Thursday November 21, 2019
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Niagara Specialized Transit in Demand

Niagara Specialized Transit

Those in charge of running Niagara’s transit options have found themselves stuck in a good-news bad-news situation. It came to the attention of regional Council this week that the Niagara Specialized Transit (NST) program continues to be very popular and the demand from users has continued to grow, largely since the enhanced service reduced its fares to $6 roundtrip anywhere in Niagara. Increased utilization is the good news. The skyrocketing budget is the bad news.

To deal with the issue, the Region explored some service delivery changes to NST in an effort to address serious funding shortfalls in the budget.  These changes, although heavily communicated by staff in a variety of ways, including directly to every individual user, caused some confusion and concern.

Since the Region lowered the fare for NST to be equal to the fares offered by Niagara Region Transit (provincial legislation requires specialized transit to be the same fare as conventional transit), along with convenient door-to-door service, the demand for Niagara Specialized Transit service has dramatically increased.

Staff reported that from 2016 to 2017, NST ridership grew by a staggering 58 per cent from approximately 17,000 trips to approximately 27,000 trips. By the end of August of 2018, NST had already provided nearly 21,000 rides. At that rate the budget would be drained well before year’s end.  An extra $450,000 has been pumped into NST to ensure demands are met.

The Region also launched a pilot project in late August to assist those clients living in Niagara who require specialized transit to get to Hamilton for things like medical services and procedures that are not offered in Niagara.

The pilot project with Hamilton was initiated with DARTS (Hamilton’s specialized transit service) to seamlessly and efficiently transfer clients between DARTS and NST at a hub just inside the border of Stoney Creek. Staff from both service providers are assisting the clients in setting up the connecting trips to ensure that both services have the capacity necessary to deliver the trips at the times requested.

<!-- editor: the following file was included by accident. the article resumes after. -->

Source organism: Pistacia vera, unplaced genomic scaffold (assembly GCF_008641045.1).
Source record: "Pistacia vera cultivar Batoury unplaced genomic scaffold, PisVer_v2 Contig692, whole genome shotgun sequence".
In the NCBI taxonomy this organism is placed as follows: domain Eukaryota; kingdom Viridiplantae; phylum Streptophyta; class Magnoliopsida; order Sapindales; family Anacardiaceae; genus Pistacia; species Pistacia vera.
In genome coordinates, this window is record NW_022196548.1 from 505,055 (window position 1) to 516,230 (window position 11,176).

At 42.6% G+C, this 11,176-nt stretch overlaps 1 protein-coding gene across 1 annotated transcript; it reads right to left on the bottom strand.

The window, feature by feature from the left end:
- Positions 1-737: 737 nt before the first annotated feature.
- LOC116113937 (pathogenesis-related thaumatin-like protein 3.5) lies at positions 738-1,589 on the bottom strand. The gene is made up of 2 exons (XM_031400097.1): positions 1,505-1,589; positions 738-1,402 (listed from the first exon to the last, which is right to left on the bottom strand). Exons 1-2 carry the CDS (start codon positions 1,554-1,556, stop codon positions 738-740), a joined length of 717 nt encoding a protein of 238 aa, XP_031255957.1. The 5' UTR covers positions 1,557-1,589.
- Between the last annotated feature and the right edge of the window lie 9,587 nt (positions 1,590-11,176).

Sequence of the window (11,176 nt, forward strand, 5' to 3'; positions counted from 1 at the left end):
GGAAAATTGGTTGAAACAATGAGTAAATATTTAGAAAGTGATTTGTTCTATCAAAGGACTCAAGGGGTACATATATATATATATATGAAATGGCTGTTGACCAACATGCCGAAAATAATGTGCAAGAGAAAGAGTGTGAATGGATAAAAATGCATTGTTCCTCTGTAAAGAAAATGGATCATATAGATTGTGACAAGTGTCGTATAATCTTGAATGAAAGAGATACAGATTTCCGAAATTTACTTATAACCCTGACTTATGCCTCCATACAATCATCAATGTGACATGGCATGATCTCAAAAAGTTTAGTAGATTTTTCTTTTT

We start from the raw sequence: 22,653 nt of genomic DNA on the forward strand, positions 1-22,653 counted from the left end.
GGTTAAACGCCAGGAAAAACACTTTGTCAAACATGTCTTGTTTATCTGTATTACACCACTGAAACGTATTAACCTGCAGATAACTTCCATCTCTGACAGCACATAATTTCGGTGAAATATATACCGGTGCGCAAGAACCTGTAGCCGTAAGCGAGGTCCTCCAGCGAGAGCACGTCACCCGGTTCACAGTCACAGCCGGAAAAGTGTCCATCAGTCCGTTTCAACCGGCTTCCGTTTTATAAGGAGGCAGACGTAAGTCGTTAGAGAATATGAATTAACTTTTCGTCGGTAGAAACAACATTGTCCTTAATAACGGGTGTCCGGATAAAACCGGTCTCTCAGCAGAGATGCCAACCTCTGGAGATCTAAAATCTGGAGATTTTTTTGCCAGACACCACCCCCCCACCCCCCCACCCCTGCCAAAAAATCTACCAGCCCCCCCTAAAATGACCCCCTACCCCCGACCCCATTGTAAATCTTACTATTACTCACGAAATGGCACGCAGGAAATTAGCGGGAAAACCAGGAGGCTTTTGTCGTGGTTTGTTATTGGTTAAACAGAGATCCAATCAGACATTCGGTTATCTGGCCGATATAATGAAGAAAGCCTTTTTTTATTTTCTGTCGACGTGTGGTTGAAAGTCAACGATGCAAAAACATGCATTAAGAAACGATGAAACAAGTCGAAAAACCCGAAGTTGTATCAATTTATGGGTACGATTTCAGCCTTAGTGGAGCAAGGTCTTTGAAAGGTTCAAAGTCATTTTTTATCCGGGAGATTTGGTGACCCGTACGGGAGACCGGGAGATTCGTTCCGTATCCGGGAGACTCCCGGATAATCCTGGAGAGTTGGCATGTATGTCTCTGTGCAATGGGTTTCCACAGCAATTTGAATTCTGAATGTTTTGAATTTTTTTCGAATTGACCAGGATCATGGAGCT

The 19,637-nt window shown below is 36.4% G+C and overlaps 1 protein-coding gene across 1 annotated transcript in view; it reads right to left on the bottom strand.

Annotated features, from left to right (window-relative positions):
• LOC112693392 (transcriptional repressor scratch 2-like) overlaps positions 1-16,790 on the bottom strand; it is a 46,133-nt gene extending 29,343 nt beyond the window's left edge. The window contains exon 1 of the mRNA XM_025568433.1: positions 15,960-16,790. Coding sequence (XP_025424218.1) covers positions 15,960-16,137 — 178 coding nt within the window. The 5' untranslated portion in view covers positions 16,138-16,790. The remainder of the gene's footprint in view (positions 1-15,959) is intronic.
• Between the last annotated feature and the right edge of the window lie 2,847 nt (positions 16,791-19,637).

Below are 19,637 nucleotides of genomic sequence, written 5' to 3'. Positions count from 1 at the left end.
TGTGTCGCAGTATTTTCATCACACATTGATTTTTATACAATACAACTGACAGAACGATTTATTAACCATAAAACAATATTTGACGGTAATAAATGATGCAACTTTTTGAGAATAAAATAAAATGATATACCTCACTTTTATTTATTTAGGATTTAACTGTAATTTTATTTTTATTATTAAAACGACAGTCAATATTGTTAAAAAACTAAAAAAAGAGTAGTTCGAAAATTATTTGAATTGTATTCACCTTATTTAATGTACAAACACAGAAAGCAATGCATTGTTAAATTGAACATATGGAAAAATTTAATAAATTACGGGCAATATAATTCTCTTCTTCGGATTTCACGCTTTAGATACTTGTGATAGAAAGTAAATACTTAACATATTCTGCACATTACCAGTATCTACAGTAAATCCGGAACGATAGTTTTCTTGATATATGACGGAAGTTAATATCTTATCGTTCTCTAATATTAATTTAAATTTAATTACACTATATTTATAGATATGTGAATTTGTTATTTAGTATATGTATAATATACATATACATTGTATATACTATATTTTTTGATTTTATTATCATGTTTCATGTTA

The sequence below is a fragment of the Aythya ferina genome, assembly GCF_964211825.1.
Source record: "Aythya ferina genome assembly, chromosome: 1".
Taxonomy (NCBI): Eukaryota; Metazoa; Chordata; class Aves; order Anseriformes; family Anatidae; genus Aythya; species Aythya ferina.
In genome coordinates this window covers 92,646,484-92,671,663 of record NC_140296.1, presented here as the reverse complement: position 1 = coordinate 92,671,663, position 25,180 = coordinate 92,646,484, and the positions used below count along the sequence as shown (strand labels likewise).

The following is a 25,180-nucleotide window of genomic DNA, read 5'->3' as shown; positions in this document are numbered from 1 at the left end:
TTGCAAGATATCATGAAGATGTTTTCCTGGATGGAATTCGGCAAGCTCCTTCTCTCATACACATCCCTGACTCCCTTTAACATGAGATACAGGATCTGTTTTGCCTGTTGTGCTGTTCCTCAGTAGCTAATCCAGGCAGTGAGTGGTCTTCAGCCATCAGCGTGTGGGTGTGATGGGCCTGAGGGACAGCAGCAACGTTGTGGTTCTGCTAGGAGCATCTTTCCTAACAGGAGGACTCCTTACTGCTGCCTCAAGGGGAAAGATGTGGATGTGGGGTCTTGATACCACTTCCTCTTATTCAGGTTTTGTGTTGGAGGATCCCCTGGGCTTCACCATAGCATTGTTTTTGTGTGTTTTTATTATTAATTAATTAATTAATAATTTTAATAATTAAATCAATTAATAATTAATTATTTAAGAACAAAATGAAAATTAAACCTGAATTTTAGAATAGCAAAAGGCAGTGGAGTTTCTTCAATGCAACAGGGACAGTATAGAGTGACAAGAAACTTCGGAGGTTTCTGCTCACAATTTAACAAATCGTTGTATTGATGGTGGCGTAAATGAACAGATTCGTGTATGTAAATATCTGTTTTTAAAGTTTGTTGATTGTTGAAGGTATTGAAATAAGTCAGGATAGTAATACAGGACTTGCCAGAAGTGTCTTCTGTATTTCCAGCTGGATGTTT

The pilot project hopes to deliver multiple benefits including: a less expensive fare for riders; facilitating trips between Niagara and Hamilton; reducing the operational strain of taking vehicles out of service in Niagara; cost mitigation due to the lower billing rate; and an opportunity to examine the use of transfer hubs as a mechanism for improving the efficiency of connecting with the local specialized transit services in Niagara.

Should the NST-DARTS transfer pilot be successful, staff will seek approval in early 2019 from Council to extend the pilot project indefinitely.

While the enhanced, highly taxpayer subsidized pilot project has many obvious benefits to clients, and was applauded by most councillors, especially Grimsby Mayor Bentley who has advocated for it for years, Pelham Mayor Dave Augustyn complained to Council and staff at last week’s council meeting that it wasn’t good enough.  He felt that having riders step off one bus and onto another at the transfer point was “inhumane”. He said, “I know it’s expensive but we are talking about dignity here.” Augustyn argued that instead of using the NST buses for everyone, staff should think outside of the box.  He suggested that blind people could be “dealt with” in a taxi and people who aren’t as ambulatory could use a “larger taxi”.